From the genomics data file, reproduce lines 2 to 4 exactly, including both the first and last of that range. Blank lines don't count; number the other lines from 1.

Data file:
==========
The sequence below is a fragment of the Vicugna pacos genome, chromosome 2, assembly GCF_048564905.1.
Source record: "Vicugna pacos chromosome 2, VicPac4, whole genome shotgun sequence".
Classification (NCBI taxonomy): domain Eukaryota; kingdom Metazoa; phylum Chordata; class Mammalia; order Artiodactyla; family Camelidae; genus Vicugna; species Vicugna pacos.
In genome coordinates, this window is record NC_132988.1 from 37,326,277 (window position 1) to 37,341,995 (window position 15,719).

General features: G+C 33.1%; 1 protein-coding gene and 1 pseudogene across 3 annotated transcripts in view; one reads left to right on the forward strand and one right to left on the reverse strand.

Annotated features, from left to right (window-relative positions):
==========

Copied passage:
Source record: "Vicugna pacos chromosome 2, VicPac4, whole genome shotgun sequence".
Classification (NCBI taxonomy): domain Eukaryota; kingdom Metazoa; phylum Chordata; class Mammalia; order Artiodactyla; family Camelidae; genus Vicugna; species Vicugna pacos.
In genome coordinates, this window is record NC_132988.1 from 37,326,277 (window position 1) to 37,341,995 (window position 15,719).